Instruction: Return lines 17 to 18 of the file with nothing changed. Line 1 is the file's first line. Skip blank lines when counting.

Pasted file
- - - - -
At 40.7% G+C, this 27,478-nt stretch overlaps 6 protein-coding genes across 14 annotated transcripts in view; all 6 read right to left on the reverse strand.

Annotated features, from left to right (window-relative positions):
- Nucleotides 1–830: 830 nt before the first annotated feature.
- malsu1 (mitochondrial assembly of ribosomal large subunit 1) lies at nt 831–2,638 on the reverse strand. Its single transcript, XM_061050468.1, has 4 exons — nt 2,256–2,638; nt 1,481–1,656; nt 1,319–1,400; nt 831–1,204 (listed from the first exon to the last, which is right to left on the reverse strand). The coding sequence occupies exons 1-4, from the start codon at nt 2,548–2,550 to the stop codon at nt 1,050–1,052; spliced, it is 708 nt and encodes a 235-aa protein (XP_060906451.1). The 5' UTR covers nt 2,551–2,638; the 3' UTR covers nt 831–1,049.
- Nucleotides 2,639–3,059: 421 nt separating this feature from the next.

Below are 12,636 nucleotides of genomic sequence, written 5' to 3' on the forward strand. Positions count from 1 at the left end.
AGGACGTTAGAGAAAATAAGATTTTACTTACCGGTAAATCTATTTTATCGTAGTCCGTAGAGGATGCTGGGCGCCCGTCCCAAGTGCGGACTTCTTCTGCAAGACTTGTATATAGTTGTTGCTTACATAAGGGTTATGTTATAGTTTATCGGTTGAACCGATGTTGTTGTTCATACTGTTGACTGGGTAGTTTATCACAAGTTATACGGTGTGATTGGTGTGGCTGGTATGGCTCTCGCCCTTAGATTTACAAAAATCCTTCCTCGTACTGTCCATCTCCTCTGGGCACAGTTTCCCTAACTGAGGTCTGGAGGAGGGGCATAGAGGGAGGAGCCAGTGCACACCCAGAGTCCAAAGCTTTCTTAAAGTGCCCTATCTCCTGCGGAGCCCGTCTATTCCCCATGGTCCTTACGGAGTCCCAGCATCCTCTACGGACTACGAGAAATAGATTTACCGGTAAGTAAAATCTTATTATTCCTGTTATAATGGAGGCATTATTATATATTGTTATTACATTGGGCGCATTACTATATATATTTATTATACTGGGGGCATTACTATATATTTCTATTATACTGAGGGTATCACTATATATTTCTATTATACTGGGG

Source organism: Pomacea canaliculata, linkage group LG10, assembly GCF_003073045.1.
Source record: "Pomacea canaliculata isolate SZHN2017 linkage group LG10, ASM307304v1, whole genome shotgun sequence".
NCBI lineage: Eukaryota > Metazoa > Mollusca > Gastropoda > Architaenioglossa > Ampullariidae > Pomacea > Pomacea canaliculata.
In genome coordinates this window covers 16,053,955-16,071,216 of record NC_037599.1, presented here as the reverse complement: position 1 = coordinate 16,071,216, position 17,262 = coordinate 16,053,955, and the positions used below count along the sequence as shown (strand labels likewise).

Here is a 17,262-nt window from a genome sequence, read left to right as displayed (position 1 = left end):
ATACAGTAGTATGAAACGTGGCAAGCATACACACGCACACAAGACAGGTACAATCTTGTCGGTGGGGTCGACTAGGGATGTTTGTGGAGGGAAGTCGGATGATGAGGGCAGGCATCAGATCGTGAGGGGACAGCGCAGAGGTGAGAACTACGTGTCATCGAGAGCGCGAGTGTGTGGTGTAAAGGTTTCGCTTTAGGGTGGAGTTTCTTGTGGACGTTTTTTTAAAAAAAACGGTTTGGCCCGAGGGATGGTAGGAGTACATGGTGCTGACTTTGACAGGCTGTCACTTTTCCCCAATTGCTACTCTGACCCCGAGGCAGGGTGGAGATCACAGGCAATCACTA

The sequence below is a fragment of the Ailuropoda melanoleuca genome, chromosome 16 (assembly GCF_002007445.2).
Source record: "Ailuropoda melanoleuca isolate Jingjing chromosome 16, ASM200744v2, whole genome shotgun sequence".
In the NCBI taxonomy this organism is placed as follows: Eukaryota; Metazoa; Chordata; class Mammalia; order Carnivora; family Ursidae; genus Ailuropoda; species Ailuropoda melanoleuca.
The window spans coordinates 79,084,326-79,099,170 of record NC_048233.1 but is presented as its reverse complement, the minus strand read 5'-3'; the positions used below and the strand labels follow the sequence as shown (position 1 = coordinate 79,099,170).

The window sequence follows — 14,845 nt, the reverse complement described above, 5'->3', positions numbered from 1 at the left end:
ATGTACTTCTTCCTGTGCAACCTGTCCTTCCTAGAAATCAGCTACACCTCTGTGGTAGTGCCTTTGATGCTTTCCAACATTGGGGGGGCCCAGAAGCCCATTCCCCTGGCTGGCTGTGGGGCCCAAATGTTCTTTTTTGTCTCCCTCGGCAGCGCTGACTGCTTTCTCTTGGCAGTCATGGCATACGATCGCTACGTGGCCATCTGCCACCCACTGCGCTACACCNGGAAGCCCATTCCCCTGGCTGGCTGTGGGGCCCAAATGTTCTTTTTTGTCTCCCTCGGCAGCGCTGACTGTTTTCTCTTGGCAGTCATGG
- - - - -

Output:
The window spans coordinates 79,084,326-79,099,170 of record NC_048233.1 but is presented as its reverse complement, the minus strand read 5'-3'; the positions used below and the strand labels follow the sequence as shown (position 1 = coordinate 79,099,170).

The window sequence follows — 14,845 nt, the reverse complement described above, 5'->3', positions numbered from 1 at the left end: